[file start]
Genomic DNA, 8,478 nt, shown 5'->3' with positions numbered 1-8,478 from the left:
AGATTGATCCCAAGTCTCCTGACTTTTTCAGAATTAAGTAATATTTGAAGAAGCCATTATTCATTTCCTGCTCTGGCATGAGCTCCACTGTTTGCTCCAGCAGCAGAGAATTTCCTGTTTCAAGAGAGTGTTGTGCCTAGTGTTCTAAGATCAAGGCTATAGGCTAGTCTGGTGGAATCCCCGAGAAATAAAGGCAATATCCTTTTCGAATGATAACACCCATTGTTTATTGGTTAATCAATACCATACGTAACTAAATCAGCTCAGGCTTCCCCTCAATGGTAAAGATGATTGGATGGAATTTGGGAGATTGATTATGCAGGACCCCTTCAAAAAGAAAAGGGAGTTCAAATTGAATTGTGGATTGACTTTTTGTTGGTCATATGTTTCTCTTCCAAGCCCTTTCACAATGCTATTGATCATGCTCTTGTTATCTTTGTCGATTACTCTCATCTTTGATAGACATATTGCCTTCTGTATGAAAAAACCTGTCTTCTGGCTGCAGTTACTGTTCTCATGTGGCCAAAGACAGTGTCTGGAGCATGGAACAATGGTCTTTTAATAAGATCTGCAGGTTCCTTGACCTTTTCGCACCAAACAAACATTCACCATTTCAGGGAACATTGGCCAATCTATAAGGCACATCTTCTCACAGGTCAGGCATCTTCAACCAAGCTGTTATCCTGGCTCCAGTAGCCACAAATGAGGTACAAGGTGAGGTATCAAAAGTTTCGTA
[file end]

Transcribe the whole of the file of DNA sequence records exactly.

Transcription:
Genomic DNA, 8,478 nt, shown 5'->3' with positions numbered 1-8,478 from the left:
AGATTGATCCCAAGTCTCCTGACTTTTTCAGAATTAAGTAATATTTGAAGAAGCCATTATTCATTTCCTGCTCTGGCATGAGCTCCACTGTTTGCTCCAGCAGCAGAGAATTTCCTGTTTCAAGAGAGTGTTGTGCCTAGTGTTCTAAGATCAAGGCTATAGGCTAGTCTGGTGGAATCCCCGAGAAATAAAGGCAATATCCTTTTCGAATGATAACACCCATTGTTTATTGGTTAATCAATACCATACGTAACTAAATCAGCTCAGGCTTCCCCTCAATGGTAAAGATGATTGGATGGAATTTGGGAGATTGATTATGCAGGACCCCTTCAAAAAGAAAAGGGAGTTCAAATTGAATTGTGGATTGACTTTTTGTTGGTCATATGTTTCTCTTCCAAGCCCTTTCACAATGCTATTGATCATGCTCTTGTTATCTTTGTCGATTACTCTCATCTTTGATAGACATATTGCCTTCTGTATGAAAAAACCTGTCTTCTGGCTGCAGTTACTGTTCTCATGTGGCCAAAGACAGTGTCTGGAGCATGGAACAATGGTCTTTTAATAAGATCTGCAGGTTCCTTGACCTTTTCGCACCAAACAAACATTCACCATTTCAGGGAACATTGGCCAATCTATAAGGCACATCTTCTCACAGGTCAGGCATCTTCAACCAAGCTGTTATCCTGGCTCCAGTAGCCACAAATGAGGTACAAGGTGAGGTATCAAAAGTTTCGTA